ServiceID -white_check_mark- String Your unique ID for this request, consisting of 1-10 alphanumeric characters. Must be unique within the last 48 hours for the terminal (POIID) being used.
SaleID -white_check_mark- String Your unique ID for the cash register.
POIID -white_check_mark- String

The unique ID of the terminal that you want to send this request to. Format: [device model]-[serial number]. For example, P400-123456789.

You can find the device model and serial number in the Device info screen on the terminal, and in your Customer Area under Point of sale > Terminals. The serial number (or s/n) is also printed on the underside of the terminal.

The example below shows the header for making a payment.

{
  "SaleToPOIRequest":{
    "MessageHeader":{
      "ProtocolVersion":"3.0",
      "MessageClass":"Service",
      "MessageCategory":"Payment",
      "MessageType":"Request",
      "SaleID":"POSSystemID12345",
      "ServiceID":"0207111104",
      "POIID":"V400m-324688179"
    },
    "PaymentRequest":{...}
  }
}

Request body

The values you need to include in the request body depends on the type of transaction you are making. We provide examples and reference information for each transaction type throughout our point of sale documentation.

Responses

Each terminal API response you receive is contained in a SaletoPOIResponse object, and includes a:

If you're using a cloud integration that receives results asynchronously, you will only receive an ok response from the Terminal API. The MessageHeader and response body are sent in a display notification instead.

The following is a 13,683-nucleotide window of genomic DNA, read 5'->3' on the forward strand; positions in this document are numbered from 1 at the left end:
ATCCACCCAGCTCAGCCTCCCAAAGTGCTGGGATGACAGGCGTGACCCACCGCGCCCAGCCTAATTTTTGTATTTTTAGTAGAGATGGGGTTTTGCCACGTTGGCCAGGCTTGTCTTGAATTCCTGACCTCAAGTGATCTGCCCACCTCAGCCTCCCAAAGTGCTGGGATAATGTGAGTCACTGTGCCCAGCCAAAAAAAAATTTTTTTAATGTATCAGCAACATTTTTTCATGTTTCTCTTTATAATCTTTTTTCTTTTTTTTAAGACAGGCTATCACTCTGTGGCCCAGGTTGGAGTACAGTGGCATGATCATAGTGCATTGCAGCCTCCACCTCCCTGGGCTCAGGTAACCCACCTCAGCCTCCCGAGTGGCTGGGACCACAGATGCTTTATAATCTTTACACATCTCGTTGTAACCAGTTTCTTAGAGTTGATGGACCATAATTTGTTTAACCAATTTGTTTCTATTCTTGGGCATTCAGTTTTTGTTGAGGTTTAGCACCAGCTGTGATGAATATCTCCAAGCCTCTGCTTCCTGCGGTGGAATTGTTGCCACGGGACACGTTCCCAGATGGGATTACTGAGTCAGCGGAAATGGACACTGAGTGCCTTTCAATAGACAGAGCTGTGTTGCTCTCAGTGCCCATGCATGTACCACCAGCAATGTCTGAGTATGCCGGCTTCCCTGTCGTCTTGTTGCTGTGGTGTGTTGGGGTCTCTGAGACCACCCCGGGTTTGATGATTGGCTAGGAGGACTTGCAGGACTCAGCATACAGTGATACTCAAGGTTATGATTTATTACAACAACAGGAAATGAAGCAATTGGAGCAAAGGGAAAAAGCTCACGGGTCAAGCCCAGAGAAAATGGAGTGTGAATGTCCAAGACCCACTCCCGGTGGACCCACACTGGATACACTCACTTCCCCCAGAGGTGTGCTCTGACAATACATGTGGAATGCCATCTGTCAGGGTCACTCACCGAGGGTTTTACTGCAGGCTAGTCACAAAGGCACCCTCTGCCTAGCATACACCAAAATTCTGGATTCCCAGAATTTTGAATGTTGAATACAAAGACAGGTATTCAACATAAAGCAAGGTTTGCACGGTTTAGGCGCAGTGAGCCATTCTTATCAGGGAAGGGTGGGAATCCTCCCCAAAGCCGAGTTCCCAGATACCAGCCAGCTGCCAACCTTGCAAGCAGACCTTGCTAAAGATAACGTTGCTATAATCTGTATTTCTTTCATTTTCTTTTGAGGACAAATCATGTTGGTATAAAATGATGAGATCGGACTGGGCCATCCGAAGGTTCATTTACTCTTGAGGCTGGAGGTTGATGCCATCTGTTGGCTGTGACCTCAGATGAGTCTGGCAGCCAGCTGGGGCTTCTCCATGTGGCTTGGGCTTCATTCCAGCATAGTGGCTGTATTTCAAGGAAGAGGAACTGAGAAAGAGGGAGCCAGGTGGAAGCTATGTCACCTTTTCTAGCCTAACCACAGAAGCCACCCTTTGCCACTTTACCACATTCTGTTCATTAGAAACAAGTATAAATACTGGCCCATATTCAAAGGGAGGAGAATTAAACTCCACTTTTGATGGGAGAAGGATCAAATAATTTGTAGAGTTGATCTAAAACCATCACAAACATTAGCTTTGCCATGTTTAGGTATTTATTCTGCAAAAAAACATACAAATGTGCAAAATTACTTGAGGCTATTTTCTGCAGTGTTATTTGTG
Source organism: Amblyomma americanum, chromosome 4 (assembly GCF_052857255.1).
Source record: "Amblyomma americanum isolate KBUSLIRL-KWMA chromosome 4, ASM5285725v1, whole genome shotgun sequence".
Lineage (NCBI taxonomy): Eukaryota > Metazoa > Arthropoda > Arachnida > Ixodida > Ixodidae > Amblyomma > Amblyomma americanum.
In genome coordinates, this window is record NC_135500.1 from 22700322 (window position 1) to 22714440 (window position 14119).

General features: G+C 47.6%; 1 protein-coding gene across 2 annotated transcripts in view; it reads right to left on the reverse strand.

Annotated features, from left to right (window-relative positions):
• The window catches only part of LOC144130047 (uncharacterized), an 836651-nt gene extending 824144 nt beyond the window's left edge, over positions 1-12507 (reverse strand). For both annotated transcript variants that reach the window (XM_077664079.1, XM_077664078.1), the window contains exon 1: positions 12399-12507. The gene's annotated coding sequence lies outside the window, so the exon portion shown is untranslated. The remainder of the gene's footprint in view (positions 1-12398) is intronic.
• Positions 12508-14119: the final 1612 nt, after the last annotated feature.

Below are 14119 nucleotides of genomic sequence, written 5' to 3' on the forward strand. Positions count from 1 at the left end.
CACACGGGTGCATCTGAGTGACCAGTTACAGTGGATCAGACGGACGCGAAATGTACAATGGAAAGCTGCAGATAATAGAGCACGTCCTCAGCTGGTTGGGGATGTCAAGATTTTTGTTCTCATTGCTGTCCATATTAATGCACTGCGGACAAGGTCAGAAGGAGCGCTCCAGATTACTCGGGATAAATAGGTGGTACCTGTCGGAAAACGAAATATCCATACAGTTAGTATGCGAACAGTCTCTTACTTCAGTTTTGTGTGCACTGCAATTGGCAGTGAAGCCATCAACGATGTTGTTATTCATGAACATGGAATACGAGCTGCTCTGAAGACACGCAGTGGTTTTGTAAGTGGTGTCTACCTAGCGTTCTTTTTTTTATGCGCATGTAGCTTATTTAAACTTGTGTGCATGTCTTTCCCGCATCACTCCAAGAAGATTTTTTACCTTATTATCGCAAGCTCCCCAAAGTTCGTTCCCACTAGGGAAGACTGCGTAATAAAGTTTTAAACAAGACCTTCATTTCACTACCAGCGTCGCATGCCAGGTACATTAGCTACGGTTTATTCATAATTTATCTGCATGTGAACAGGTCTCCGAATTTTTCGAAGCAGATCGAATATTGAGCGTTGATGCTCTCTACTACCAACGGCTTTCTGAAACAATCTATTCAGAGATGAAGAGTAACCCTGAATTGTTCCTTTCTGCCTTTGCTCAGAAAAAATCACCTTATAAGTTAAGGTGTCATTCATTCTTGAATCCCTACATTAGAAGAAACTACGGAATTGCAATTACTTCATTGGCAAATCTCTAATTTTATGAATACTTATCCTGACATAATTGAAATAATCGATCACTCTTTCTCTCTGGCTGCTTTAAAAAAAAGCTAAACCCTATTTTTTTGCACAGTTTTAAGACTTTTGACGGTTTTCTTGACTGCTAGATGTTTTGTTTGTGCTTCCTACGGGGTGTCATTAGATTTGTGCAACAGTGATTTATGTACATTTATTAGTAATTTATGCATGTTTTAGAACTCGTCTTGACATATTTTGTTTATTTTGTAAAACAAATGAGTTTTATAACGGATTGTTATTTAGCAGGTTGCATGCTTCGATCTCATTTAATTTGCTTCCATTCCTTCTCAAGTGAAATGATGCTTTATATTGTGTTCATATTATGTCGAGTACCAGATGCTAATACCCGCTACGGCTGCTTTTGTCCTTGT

Response MessageHeader

The MessageHeader you receive in the response will echo the values you provided in the request. The only exception is the MessageType, which will be Response.

The following example shows the header you would receive in response to the example payment request provided above.

{
  "SaleToPOIResponse":{
    "MessageHeader":{
      "ProtocolVersion":"3.0",
      "MessageClass":"Service",
      "MessageCategory":"Payment",
      "MessageType":"Response",
      "SaleID":"POSSystemID12345",
      "ServiceID":"0207111104",
      "POIID":"V400m-324688179"
    },
    "PaymentResponse":{...}
  }
}

Response body

The values you receive in the response body depends on the type of transaction request you made. We provide examples and reference information for each transaction type throughout our point of sale documentation.

The response body will often include a unique transaction identifier, and data you can use to generate your receipts.

Transaction identifier

Every API request that creates a transaction or interacts with your money flow (such as a payment or refund) returns a unique transaction identifier in the POITransactionID.TransactionID:

This identifier contains two values, separated by a dot:

  • Tender reference: a unique value generated by the terminal for the transaction.